College professor tries to put Matt Walsh on blast about “monoganism”, fails miserably, Matt’s response is legendary
Monogamous marriages are unnatural. On this, I agree with the emailer below.
Now, behold these enlightening thoughts that I found in my inbox this morning:
Greetings Mr. Walsh,
I am a college professor, author, and researcher. It was obvious to me before you ever stated it that you are a man of little education and limited intelligence. Still, I commend your newfound fame and congratulate you on the enormous amounts of money you must be making.
[Five more sentences of insults and pretentious self-aggrandizement]
…You have become a hot topic in some of my classes and this very much worries me. It wasn’t until your name came up for a fifth time that I decided to investigate you. Your prose are rife with fallacies and Neanderthalic musings, so I could easily disembowel and discredit any part of it. But I’d like to concentrate on what seems to be your most common themes: heterocentricism and monogamism. Whether you’re writing about marriage, “stay at home moms,” abstinence, or any other “issue of the family,” you seem to think that there is only *one* way and only *one* sort of family.
The truth that either escapes you or frightens you too much to acknowledge is that the “monogamous heterosexual relationship” is a largely unattainable (and undesirable) myth. Sexual unions between humans are not meant to be permanent. As we evolve, so does our understanding of these truths. Monogamy is not simply unrealistic; it is unnatural. You do not find it often in the animal kingdom, and where you do it is generally born of an evolutionary necessity. The necessity of monogamy among humankind has evaporated. This is particularly true of men, who are simply not biologically fitted for the “one woman” life.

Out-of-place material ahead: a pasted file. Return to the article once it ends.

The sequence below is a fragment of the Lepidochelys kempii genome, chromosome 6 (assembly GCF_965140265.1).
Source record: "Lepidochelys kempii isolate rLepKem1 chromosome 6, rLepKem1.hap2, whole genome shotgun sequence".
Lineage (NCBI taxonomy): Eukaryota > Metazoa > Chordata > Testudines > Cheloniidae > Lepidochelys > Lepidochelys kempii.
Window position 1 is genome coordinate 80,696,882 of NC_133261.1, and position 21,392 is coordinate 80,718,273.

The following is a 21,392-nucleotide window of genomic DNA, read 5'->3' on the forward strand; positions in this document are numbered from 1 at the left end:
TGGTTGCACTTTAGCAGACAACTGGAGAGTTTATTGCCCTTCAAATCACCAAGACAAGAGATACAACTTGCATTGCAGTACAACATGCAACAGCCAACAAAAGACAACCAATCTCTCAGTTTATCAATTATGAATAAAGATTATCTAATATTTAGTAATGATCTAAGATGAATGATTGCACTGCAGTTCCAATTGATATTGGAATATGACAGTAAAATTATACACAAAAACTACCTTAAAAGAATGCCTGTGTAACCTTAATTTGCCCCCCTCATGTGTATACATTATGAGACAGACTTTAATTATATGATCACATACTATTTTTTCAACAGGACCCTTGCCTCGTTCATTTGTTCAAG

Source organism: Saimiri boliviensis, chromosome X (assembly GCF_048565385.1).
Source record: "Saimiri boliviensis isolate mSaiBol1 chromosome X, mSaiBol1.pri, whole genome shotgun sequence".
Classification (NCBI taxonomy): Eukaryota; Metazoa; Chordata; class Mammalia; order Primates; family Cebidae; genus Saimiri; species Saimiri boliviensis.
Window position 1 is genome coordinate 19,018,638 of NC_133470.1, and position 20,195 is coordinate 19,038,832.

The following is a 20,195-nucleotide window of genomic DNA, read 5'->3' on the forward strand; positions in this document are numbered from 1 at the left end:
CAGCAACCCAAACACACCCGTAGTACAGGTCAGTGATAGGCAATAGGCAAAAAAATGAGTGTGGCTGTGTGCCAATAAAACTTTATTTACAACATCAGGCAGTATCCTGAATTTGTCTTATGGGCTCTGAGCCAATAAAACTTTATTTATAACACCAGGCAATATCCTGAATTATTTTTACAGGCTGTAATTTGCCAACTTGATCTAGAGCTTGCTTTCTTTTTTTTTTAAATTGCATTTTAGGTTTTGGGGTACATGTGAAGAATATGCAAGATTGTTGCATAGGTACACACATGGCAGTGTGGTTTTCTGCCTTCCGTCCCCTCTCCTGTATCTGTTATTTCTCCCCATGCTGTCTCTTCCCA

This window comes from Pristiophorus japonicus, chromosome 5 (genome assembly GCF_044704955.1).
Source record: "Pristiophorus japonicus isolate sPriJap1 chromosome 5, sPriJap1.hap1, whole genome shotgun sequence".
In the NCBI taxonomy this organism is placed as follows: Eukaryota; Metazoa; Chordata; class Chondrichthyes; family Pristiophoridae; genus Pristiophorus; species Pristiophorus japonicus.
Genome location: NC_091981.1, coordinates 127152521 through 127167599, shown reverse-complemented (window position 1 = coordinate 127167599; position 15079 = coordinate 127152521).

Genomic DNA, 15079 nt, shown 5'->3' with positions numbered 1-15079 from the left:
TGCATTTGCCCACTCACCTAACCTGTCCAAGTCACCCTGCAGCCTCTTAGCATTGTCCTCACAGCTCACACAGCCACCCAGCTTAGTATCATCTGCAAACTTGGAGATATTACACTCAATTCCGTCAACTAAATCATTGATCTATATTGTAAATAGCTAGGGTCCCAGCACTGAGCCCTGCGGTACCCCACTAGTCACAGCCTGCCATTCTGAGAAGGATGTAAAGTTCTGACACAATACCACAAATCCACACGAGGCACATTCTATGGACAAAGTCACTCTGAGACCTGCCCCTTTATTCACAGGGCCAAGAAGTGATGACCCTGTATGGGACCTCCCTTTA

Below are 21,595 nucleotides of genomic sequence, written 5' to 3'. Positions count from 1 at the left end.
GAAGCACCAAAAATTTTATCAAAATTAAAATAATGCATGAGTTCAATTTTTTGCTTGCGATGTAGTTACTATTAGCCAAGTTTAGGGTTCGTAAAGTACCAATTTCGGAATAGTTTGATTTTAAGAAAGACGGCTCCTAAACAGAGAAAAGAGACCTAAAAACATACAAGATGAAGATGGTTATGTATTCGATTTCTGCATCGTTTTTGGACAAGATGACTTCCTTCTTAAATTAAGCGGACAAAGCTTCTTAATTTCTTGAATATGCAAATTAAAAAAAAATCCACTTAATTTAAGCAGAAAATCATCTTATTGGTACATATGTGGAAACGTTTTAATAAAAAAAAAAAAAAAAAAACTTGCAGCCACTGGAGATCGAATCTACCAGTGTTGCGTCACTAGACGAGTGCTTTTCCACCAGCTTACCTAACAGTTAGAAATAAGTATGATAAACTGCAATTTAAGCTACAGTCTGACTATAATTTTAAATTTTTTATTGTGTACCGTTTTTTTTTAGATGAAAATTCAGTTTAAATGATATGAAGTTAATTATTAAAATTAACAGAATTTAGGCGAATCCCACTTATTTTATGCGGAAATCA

You could use your platform for good but instead you use it to make those in open and poly relationships feel subhuman. Beyond the latent racism and sexism in your writings, it is your constant reinforcement of archaic relationship models that really does the profoundest of damage. Before you jump to any conclusions allow me to tell you this: I am married. I’ve been married for 15 years and my wife and I both sleep with other people. We are honest about this, which makes our open relationship more healthy than “monogamous” relationships built on lies.
Judge my choices if you like, but when you inevitably cheat on your wife, and then continue to sermonize about the sacredness of monogamous unions, I will return the favor.
I don’t expect you to use this email as you seem to only respond to imbeciles and easy targets.
And here is what I wrote back to him:
Good Day Professor,
It will be a challenge to type this response to you, sir, while I tremble in the blinding light of your godlike intellect. Do you begin all of your lectures by reciting your resume and viciously cutting down your audience? If so, I can only hope that you don’t teach a communications class. But if you do, then I can tell you that I receive at least 20 emails a day from people who must be your students. They’ve taken your strategy to heart. You should be proud.
In any case, I will attempt to make a rebuttal, but I will first offer the disclaimer that I am not nearly smart enough to use phrases like “archaic relationship models” and “your prose are rife with Neanderthalic musings.” I also lack the power to magically create liberal buzzwords like “monogamism” out of thin air. No, my dear Professor, I am a humble man and I can only write in plain language, using words that, you know, exist.
Now, with my idiocy and your cerebral supremacy well established, let us commence with the discussion.